The season is almost over, but they often has introduction courses at Rod and Gun Clubf of New Bedford that are very good that I can recommend if you are thinking about getting into action pistol.
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Re: Lap Top Review: FNH FNS-9

Postby jcat » Sat Jan 10, 2015 8:22 pm

Late update, I took the FNS and my new AR build out to midstate a week or two ago. Expensive but much needed range trip.

The FNS was great. Grip that I know I love from experience with my FNX45, the trigger started to smooth out within the 180rd I put through it, and the night sights are really nice, at least to my eye. Chances are it will get swapped to Trijicon HDs (I plan to on all of my pistols eventually), but for now they work.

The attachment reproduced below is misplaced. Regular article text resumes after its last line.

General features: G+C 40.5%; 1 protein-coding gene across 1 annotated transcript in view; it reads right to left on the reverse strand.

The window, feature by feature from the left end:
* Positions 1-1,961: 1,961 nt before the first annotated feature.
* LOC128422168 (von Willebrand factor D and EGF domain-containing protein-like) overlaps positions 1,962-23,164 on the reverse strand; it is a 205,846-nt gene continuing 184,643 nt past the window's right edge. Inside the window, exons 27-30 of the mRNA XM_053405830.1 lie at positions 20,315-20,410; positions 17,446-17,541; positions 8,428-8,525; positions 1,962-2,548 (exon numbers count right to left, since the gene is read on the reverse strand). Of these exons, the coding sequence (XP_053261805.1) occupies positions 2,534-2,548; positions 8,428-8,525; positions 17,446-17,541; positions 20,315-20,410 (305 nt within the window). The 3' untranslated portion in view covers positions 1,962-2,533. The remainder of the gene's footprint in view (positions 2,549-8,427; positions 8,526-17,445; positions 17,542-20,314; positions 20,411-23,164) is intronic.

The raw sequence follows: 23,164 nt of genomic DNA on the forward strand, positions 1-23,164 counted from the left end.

The gun is definitely extremely accurate. The barrel is Cold Hammer Forged stainless steel, and it shows. If I do my part, the thing is a laser. FN advertises a trigger from 5.5 to 7.5lbs, mine was probably right in the middle if I had to make a wild guess. A little creep, and the initial takeup is long, but the reset is nice and short, tactile and audible. Double taps are boring with this gun. It's almost as tall as it is long, so the leverage in controlling recoil is really good. This even with some anemic handholds my uncle gave me (to check what OALs the gun likes, some wouldn't even lock the slide back on empty mag) or some slightly more potent federal range ammo. The gun doesn't like stuff loaded to short OALs, but upon clearing the malfunction and rechambering, it fired it just fine. I'm just thinking it needs to run in a little more before it'll eat anything you throw at it. The gun stayed very clean. I plan to run as many rounds though it as I can with nothing more than a wipe down with CLP and a microfiber towel in between range trips just to see how reliable it is in adverse condition. I've actually got a little bet going with a member on SigForum who likes to poke fun at my trading habits, that I will keep the FNS9 full size for (at least) one whole year, and put 2500 rounds through it in that time. Both as a bet on my trading habits and also because I've been a big proponent of the FN pistols where others have been automatically dismissing anything they come out with. If I win, the member will purchase 2 FN factory mags for me, at $44.99 a piece, either for the full size or the compact. I intend to win :mrgreen: